Concurrent, Asynchronous, Distributed, Communicating Tasks with Python
Full documentation for pycos is now available at pycos.org.
pycos is a Python framework for concurrent, asynchronous, network/distributed programming and distributed / cloud computing, using very light weight computational units called tasks. pycos tasks are created with generator functions similar to the way threads are created with functions using Python’s threading module. Programs developed with pycos have same logic and structure as programs with threads, except for a few syntactic changes - mostly using yield with asynchronous completions that give control to pycos’s scheduler, which interleaves executions of generators, similar to the way an operating system executes multiple processes.
Unlike threads, creating tasks with pycos is very efficient (see below). Moreover, with pycos task context switch occurs only when tasks use yield (typically with an asynchronous call), so there is no need for locking and there is no overhead of unnecessary context switches.
Unlike with other asynchronous frameworks, programming with pycos is rather straight forward: There are just 4 simple steps to convert programming with threads to programming with pycos.
pycos features include:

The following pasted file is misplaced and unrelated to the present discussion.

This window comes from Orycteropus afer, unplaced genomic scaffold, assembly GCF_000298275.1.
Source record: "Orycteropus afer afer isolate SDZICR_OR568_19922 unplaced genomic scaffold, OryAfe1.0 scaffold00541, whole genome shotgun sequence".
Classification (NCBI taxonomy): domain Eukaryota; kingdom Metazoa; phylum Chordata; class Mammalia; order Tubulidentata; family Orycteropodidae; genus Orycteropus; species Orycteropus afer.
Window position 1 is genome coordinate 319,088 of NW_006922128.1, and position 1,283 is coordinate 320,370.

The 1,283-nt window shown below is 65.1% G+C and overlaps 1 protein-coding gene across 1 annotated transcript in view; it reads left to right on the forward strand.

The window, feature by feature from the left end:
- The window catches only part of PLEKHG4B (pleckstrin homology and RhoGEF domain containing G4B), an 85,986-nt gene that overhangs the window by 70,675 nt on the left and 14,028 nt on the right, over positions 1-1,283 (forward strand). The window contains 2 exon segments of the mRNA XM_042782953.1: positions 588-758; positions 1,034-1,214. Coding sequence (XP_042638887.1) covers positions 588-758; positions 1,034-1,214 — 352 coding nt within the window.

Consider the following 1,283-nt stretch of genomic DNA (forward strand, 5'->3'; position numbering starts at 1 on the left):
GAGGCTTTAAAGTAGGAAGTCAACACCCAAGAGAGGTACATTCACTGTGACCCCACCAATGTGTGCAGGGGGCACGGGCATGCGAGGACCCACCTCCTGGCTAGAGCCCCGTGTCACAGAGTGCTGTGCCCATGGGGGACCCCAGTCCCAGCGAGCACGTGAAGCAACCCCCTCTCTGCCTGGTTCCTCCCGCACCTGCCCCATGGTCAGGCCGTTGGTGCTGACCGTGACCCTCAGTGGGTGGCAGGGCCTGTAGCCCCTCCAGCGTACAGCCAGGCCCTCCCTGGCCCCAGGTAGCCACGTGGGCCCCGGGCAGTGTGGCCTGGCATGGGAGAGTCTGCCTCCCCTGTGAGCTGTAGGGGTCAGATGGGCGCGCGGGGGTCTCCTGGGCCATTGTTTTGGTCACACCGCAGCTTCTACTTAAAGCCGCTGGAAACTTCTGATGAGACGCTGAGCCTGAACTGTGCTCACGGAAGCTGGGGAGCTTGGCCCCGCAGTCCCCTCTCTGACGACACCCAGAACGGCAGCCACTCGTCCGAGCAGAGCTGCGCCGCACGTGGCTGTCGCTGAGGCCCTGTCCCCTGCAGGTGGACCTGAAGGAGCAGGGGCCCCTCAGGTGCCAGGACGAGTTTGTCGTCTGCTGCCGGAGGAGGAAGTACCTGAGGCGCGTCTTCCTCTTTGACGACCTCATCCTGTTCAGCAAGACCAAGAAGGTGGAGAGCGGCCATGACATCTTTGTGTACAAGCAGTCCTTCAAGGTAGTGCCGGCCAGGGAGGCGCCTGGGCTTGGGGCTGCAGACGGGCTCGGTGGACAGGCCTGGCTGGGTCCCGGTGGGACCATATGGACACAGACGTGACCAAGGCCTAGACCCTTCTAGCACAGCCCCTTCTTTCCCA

- No callbacks or event loops! No need to lock critical sections either,
- Efficient polling mechanisms epoll, kqueue, /dev/poll, Windows I/O Completion Ports (IOCP) for high performance and scalability,
- Asynchronous (non-blocking) sockets and pipes, for concurrent processing of I/O,
- SSL for security,
- Asynchronous locking primitives similar to Python threading module,
- Asynchronous timers and timeouts,
- Message passing for (local and remote) tasks to exchange messages one-to-one with Message Queue Pattern or through broadcasting channels with Publish-Subscribe Pattern,
- Location transparency with naming and locating (local and remote) resources,
- Remote Pico Service (RPS) for defining services that remote clients can run as tasks (with possibly message passing to communicate).
- Distributing computation components (code and data) for execution of distributed communicating processes, for wide range of use cases, covering SIMD, MISD, MIMD system architectures at the process level; in-memory processing, data streaming, real-time (live) analytics and cloud computing are supported as well,
- Web interface to monitor cluster/application status/performance,
- Monitoring and restarting of (local or remote) tasks, for fault detection and fault-tolerance,
- Hot-swapping of task functions, for dynamic system reconfiguration.
- Thread pools with asynchronous task completions, for executing (external) synchronous tasks, such as reading standard input.
pycos works with Python 2.7+ and Python 3.1+ and tested on Linux, Mac OS X and Windows; it may work on other platforms (e.g., FreeBSD and other BSD variants) too. pycos works with PyPy as well.
pycos is implemented with standard modules in Python.
If psutil is available on nodes, node availability status (CPU, memory and disk) is sent in status messages, and shown in web browser so node/application performance can be monitored.
Under Windows efficient polling notifier I/O Completion Ports (IOCP) is supported only if pywin32 is available; otherwise, inefficient select notifier is used.
To install pycos, run:
python -m pip install pycos
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